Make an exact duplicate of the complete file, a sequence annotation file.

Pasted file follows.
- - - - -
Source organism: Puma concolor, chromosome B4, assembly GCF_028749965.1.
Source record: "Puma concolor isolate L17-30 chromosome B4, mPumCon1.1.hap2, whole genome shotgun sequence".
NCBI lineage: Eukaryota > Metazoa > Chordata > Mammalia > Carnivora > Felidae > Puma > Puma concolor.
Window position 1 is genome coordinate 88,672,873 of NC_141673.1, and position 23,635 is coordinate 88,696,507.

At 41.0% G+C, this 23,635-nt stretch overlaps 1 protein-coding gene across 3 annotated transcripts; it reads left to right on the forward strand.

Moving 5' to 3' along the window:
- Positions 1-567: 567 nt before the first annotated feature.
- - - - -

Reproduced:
Source organism: Puma concolor, chromosome B4, assembly GCF_028749965.1.
Source record: "Puma concolor isolate L17-30 chromosome B4, mPumCon1.1.hap2, whole genome shotgun sequence".
NCBI lineage: Eukaryota > Metazoa > Chordata > Mammalia > Carnivora > Felidae > Puma > Puma concolor.
Window position 1 is genome coordinate 88,672,873 of NC_141673.1, and position 23,635 is coordinate 88,696,507.

At 41.0% G+C, this 23,635-nt stretch overlaps 1 protein-coding gene across 3 annotated transcripts; it reads left to right on the forward strand.

Moving 5' to 3' along the window:
- Positions 1-567: 567 nt before the first annotated feature.